I’m in North Carolina, visiting family, just because. Just because I live 3000 miles away and sometimes phone calls just don’t do it. Just because my grandmother is turning 89 in a couple of weeks and is convinced she will die immediately thereafter because her mother died shortly after her 89th birthday. Just because, as much as I love California, sometimes it’s nice to return to a place where, love it or hate it, 25 years of living in one place has made everything familiar.
My grandmother is in a nursing home. About a year ago my parents moved her from an assisted living facility to a nursing home because of her health requirements. Each time I’ve visited her in the nursing home I’m sad. Sad because I walk down halls of people staring blankly into space, hunched over in wheelchairs, immobile, drool sliding down chins. Sad because when I enter her room, that’s her. Sometimes she’s cognizant enough to have what I think is a coherent conversation. Other times she rambles and no one in the room has any idea what she’s talking about or who she thinks she’s talking to. And that change, from coherent to incoherent, can happen almost instantaneously.
Today I arrived. She was, as she often is, slumped over in her wheelchair, eyes closed, mouth partly open. I rubbed her hunchbacked shoulders. “Grandma? Hi beautiful, it’s us. Wake up, now.” She slowly opens her eyes, stares blankly past us, and says nothing. “Grandma? It’s Lori. How are you?”
She continues to stare. I get ready to make another comment when she utters, “Lawd. You still here?” I’m not sure whether she means still here in North Carolina, or still here from yesterday’s visit, or if she thinks I already came this morning.
“I’m here. We’ve come to visit. Daddy and me.”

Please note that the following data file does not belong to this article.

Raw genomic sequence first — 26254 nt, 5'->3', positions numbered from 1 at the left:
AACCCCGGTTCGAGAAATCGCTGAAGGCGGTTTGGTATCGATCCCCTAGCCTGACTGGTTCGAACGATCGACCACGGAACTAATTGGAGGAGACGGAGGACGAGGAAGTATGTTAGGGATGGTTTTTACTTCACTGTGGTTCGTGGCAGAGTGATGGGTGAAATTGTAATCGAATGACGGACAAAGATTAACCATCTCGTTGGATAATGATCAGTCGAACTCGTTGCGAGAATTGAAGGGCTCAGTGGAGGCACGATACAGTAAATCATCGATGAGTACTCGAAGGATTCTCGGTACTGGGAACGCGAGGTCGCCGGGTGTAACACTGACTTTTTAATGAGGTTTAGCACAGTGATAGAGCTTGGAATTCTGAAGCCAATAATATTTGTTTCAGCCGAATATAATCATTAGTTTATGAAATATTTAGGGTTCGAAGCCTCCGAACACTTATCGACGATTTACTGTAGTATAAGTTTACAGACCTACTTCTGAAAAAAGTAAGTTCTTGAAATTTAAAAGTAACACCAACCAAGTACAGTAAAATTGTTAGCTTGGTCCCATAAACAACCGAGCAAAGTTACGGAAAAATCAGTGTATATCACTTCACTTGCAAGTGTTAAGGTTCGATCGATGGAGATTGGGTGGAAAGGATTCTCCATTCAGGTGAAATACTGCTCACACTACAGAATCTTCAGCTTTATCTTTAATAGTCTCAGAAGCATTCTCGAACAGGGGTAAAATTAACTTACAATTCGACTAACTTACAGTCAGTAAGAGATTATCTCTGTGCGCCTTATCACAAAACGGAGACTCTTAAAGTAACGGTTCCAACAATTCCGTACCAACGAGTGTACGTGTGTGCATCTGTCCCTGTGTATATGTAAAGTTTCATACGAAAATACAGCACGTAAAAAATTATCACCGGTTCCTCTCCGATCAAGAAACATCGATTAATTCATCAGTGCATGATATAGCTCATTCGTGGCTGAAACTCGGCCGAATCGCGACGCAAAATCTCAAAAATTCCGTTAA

“I’m feelin’ horrible. Jus’ horrible. I don’ like the pain. Ready to go to the next place. Ev’theen hurts…” and with that she hunches over and her words slur to incomprehensible utterances.
“Grandma, I’m going to brush your hair, okay? Let’s make you pretty.”
I run a soft bristle brush through her feathery soft white hair. It’s not very long, but it curls so pretty at the ends. I brush softly, first her bangs, then work my way around to the back of her head. She is silent. I continue brushing.
“There, there. Your hair is so soft, Grandma. You look so pretty. Look how nice your hair is, so soft, with curls just right here and there.”
“Lawd. That feels so good. You gone put me to sleep. Brush my hair or rub my back. Feels so good. Babies got it good. Ev’one always doting on them. No won’er they always sleepin’.”
A moment of lucidity. I cherish this. I know it can vanish without warning.
We stroll her out to the patio, hoping the sunshine and fresh air will lift her spirits. She begins ranting about her pajama bottoms and we’re not sure what she’s talking about so we just listen. Finally Daddy says, “Mother, what are you talking about?” She stares once again. We wait, patiently. “I don’ know. I don’ know what I be sayin’.” And she slouches.
Daddy and I look at each other. He tries again. “Mother…”
We carry on with small talk for another few minutes.
She raises her head and looks straight at me. “I’m parched. My lips ahr dry an’ I’m parched.”
We wheel her back inside and I rub Vaseline on her lips. She begins to lick them. “Grandma, stop that. If you lick your lips, they’re going to get even more chapped. Let me rub some more Vaseline on them. There, that will make them soft. There, there.”
The blank stare returns. She’s not hearing me.
“How are your hands? Here, let me rub some lotion on your hands. Would you like that?”
She stares past me, her blue eyes cloudy through her thick lenses.
I get the lotion and squirt a generous amount into my palm. I take her left hand and begin to rub it. She doesn’t speak, but grips me tightly, so that I can barely rub the lotion. I hold her hand just as tight, then begin massaging it, finger by finger. She returns the pressure, not saying a word, still staring past me. I look down at her hands, her paper thin skin gathered over bulging blue veins, crooked bony fingers. I rub, and massage, and rub, and massage, until all the lotion is soaked in. She’s still holding on tightly.
“Grandma, let’s do the other hand, okay? Won’t that feel good, to have the other hand just as soft?”
She reluctantly drops my hands. I squeeze lotion into my palms, and begin on her right hand. I rub, and massage, and rub, and massage. This time she doesn’t match the pressure I place on her fingers; she doesn’t grip my hand, holding tightly to another. This hand isn’t as strong, or maybe she’s already gone to the place that’s not here.